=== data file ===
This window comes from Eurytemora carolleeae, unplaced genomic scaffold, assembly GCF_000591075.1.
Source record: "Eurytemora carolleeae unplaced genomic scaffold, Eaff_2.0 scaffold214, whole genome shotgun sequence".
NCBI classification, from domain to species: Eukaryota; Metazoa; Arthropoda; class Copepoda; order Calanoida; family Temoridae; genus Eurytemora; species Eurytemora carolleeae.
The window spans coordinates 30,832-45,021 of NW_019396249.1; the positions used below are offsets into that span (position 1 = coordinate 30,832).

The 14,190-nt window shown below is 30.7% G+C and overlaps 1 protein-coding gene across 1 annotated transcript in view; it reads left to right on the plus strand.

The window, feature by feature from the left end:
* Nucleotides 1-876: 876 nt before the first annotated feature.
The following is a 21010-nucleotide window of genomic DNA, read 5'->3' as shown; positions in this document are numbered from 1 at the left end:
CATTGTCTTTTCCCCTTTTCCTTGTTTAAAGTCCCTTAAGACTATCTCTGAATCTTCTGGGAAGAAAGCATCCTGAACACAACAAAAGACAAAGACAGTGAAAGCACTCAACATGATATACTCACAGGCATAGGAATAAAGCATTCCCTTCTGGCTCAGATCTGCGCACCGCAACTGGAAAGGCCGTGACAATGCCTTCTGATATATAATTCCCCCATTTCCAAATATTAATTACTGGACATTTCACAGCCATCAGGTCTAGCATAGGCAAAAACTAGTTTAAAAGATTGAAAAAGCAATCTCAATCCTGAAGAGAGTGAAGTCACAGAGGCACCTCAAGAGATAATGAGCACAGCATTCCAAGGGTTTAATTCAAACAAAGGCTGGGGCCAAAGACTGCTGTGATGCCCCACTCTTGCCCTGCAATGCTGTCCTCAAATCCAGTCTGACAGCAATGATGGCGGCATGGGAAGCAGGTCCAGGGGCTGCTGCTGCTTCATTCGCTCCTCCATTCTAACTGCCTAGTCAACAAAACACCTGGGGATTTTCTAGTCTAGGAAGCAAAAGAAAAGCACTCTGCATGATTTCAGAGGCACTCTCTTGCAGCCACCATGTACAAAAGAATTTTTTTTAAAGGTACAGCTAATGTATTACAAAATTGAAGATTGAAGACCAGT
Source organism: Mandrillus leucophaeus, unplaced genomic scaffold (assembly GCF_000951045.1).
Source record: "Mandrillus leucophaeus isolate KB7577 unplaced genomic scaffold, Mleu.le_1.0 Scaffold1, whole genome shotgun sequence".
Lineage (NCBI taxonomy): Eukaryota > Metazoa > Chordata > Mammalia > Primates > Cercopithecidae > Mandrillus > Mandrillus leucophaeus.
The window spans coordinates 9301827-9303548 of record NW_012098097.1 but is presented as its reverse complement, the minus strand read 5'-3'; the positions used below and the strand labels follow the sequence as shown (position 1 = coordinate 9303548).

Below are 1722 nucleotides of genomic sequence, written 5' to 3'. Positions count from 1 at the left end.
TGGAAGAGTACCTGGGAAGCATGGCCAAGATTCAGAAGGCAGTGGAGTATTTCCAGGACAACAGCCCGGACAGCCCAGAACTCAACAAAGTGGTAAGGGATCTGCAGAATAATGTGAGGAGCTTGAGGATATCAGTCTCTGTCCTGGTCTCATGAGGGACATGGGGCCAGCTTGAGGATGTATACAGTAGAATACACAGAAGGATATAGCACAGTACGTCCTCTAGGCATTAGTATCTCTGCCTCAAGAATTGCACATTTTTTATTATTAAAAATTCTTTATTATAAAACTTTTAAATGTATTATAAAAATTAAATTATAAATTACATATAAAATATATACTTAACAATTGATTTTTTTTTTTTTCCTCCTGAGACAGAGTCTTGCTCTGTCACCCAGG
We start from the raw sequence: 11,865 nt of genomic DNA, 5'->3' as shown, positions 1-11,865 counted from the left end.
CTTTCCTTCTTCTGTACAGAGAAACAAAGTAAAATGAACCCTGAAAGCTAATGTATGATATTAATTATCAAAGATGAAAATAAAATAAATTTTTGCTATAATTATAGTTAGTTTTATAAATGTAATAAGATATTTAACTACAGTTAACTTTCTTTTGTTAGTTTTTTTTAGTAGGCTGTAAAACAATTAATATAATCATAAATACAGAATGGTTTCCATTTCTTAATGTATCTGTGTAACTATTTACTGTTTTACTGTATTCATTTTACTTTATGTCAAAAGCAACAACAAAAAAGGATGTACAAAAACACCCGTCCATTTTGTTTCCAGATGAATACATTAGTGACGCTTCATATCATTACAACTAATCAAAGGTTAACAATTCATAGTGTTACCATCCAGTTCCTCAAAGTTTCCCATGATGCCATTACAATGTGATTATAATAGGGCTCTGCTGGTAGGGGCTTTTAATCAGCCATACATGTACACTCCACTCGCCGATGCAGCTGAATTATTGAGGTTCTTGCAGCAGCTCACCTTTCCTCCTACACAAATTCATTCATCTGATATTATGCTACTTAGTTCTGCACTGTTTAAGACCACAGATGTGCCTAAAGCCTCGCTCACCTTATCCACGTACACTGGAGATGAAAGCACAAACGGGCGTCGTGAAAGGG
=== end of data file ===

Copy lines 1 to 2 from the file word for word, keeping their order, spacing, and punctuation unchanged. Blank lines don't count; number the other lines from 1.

This window comes from Eurytemora carolleeae, unplaced genomic scaffold, assembly GCF_000591075.1.
Source record: "Eurytemora carolleeae unplaced genomic scaffold, Eaff_2.0 scaffold214, whole genome shotgun sequence".